WA farmers reject ‘wildly inaccurate’ analysis of live sheep ban

WA farmers reject ‘wildly inaccurate’ analysis of live sheep ban


WESTERN Australian farmers have launched a counter-offensive warning about the sharp economic consequences of banning live sheep exports.


WESTERN Australian farmers have launched a counter-offensive warning about the sharp economic consequences of listening to or acting on the highly emotive and escalating demands of east coast politicians, to ban live sheep exports.

WAFarmers has released economic analysis to debunk a “wildly inaccurate” report used strategically by Animals Australia and compiled by Pegasus Economics suggesting only minor impacts for WA which provides about 85 per cent of the sheep trade.

The state’s biggest farm lobby group says the Animals Australia report was used to cause public confusion about the actual economic impacts of closing the live sheep trade, which has coincided with supplying video footage from last year for the recent 60 Minutes broadcast of issues with heat stress on sheep shipments to the Middle East.

But the analysis by Mecardo, commissioned by WAFarmers and Sheep Producers Australia, shows that the potential price impact for WA producers of banning live sheep exports - based off the slaughter to export price model - would see an additional 1.6 million head being processed in WA which could see prices decline between 18 to 35 per cent.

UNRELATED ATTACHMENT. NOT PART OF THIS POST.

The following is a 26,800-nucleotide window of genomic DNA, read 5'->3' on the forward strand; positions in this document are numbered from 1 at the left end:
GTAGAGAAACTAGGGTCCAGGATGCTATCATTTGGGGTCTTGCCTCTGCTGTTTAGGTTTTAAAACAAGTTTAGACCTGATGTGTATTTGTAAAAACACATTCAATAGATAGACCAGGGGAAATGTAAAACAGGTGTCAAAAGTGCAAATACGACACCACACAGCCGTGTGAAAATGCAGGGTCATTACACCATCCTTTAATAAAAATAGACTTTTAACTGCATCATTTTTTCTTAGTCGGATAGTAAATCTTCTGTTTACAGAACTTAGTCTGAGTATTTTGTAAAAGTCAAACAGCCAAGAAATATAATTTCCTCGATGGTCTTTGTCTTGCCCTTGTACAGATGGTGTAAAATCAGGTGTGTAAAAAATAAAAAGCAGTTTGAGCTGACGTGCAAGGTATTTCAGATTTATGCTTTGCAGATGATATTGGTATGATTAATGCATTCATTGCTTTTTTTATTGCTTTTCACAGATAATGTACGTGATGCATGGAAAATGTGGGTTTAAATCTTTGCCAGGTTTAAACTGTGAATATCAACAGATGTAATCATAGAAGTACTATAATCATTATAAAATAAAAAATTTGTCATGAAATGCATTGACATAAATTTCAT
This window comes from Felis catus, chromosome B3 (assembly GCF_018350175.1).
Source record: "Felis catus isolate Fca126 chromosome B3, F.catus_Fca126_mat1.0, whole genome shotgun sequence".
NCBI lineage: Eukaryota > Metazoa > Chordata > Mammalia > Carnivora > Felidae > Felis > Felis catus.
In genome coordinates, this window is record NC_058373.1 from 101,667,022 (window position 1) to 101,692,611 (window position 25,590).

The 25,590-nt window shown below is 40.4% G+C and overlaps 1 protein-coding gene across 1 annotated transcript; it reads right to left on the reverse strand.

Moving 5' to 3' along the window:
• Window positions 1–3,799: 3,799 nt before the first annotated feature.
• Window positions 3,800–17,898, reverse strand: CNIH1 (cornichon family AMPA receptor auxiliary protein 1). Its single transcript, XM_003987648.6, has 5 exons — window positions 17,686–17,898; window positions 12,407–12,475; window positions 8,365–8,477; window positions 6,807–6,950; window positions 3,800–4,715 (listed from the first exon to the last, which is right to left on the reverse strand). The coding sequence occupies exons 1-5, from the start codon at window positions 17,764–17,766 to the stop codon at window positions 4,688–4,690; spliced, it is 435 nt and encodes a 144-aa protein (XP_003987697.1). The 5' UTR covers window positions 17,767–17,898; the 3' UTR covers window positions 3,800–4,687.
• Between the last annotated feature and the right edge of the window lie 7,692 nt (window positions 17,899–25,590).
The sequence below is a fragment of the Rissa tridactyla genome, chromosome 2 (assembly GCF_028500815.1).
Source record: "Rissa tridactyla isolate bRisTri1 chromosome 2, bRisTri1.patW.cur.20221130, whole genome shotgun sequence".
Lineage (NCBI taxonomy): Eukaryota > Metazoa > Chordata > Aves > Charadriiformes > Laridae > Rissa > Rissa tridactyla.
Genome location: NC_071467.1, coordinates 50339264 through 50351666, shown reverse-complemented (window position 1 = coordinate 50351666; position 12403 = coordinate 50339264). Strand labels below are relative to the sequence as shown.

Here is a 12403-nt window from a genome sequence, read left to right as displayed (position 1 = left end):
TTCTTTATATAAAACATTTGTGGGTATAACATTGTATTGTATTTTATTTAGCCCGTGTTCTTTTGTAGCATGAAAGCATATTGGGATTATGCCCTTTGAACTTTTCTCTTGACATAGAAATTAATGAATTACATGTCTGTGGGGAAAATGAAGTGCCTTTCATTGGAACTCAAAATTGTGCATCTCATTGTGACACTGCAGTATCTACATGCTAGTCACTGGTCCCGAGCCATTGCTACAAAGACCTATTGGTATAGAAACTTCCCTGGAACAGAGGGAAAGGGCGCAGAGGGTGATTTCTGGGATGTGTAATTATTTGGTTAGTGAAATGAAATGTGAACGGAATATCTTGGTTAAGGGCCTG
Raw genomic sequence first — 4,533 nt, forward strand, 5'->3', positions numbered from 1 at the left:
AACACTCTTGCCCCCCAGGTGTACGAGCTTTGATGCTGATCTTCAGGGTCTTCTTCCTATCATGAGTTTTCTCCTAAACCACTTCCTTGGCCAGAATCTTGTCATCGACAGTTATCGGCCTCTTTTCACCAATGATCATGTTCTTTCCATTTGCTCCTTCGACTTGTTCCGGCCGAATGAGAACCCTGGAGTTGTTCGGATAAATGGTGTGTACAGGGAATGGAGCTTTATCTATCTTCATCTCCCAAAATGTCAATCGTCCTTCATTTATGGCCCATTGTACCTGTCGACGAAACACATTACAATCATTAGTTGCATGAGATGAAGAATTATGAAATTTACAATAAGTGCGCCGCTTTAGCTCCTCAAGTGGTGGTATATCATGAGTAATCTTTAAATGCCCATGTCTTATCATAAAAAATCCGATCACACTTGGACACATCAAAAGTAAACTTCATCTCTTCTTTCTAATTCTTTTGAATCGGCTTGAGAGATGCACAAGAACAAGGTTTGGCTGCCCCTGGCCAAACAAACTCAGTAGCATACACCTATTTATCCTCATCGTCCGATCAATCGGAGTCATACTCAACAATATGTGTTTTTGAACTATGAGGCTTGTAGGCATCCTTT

Mecardo’s brief report has also used broader, historic industry analysis to estimate that the impact on WA producers in dollar per head terms for lamb would be within the $23 to $43 range and for mutton between $18 to $35.

It also said based off the annual slaughter volumes for lamb and sheep within WA during the 2017 season, and taking into account the average annual carcass weight of lamb and mutton in WA, according to the most recent ABS statistics, this price impact would equate to a potential loss of between $80 million to $150 million dollars to the industry.

On Friday after Labor leader Bill Shorten called for an immediate ban on live sheep exports to the Middle East, and NSW rural Liberal Sussan Ley indicated she’d introduce a Private Members Bill to set a date for phasing-out the trade, the WA Pastoralists and Graziers’ Association (PGA) urged cool heads to prevail and for east coast politicians to take a deep breath and consider the economic impacts of their demands.